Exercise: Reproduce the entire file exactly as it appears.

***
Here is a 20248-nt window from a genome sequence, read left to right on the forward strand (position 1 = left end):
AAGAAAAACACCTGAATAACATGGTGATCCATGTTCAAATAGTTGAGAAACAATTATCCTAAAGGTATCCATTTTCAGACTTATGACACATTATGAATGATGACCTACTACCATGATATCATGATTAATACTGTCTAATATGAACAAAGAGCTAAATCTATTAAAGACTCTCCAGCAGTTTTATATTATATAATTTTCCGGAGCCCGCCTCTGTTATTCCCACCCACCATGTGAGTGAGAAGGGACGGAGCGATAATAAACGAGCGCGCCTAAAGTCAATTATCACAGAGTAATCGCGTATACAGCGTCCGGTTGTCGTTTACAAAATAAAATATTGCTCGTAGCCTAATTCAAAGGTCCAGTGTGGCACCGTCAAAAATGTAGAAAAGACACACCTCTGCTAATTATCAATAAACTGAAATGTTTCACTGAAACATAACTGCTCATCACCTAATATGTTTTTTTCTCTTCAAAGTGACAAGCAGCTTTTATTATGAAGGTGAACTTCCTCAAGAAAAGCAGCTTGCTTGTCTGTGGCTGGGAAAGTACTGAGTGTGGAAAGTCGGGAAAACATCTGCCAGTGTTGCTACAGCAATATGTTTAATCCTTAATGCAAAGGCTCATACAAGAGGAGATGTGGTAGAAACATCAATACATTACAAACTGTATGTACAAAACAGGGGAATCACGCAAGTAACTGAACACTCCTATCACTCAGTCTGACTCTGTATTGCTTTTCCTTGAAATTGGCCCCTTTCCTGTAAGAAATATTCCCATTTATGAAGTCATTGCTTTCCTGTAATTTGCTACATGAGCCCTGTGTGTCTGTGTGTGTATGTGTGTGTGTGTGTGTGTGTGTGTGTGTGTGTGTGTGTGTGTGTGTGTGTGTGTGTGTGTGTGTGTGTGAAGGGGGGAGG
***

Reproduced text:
Here is a 20248-nt window from a genome sequence, read left to right on the forward strand (position 1 = left end):
AAGAAAAACACCTGAATAACATGGTGATCCATGTTCAAATAGTTGAGAAACAATTATCCTAAAGGTATCCATTTTCAGACTTATGACACATTATGAATGATGACCTACTACCATGATATCATGATTAATACTGTCTAATATGAACAAAGAGCTAAATCTATTAAAGACTCTCCAGCAGTTTTATATTATATAATTTTCCGGAGCCCGCCTCTGTTATTCCCACCCACCATGTGAGTGAGAAGGGACGGAGCGATAATAAACGAGCGCGCCTAAAGTCAATTATCACAGAGTAATCGCGTATACAGCGTCCGGTTGTCGTTTACAAAATAAAATATTGCTCGTAGCCTAATTCAAAGGTCCAGTGTGGCACCGTCAAAAATGTAGAAAAGACACACCTCTGCTAATTATCAATAAACTGAAATGTTTCACTGAAACATAACTGCTCATCACCTAATATGTTTTTTTCTCTTCAAAGTGACAAGCAGCTTTTATTATGAAGGTGAACTTCCTCAAGAAAAGCAGCTTGCTTGTCTGTGGCTGGGAAAGTACTGAGTGTGGAAAGTCGGGAAAACATCTGCCAGTGTTGCTACAGCAATATGTTTAATCCTTAATGCAAAGGCTCATACAAGAGGAGATGTGGTAGAAACATCAATACATTACAAACTGTATGTACAAAACAGGGGAATCACGCAAGTAACTGAACACTCCTATCACTCAGTCTGACTCTGTATTGCTTTTCCTTGAAATTGGCCCCTTTCCTGTAAGAAATATTCCCATTTATGAAGTCATTGCTTTCCTGTAATTTGCTACATGAGCCCTGTGTGTCTGTGTGTGTATGTGTGTGTGTGTGTGTGTGTGTGTGTGTGTGTGTGTGTGTGTGTGTGTGTGTGTGTGTGTGTGTGTGTGAAGGGGGGAGG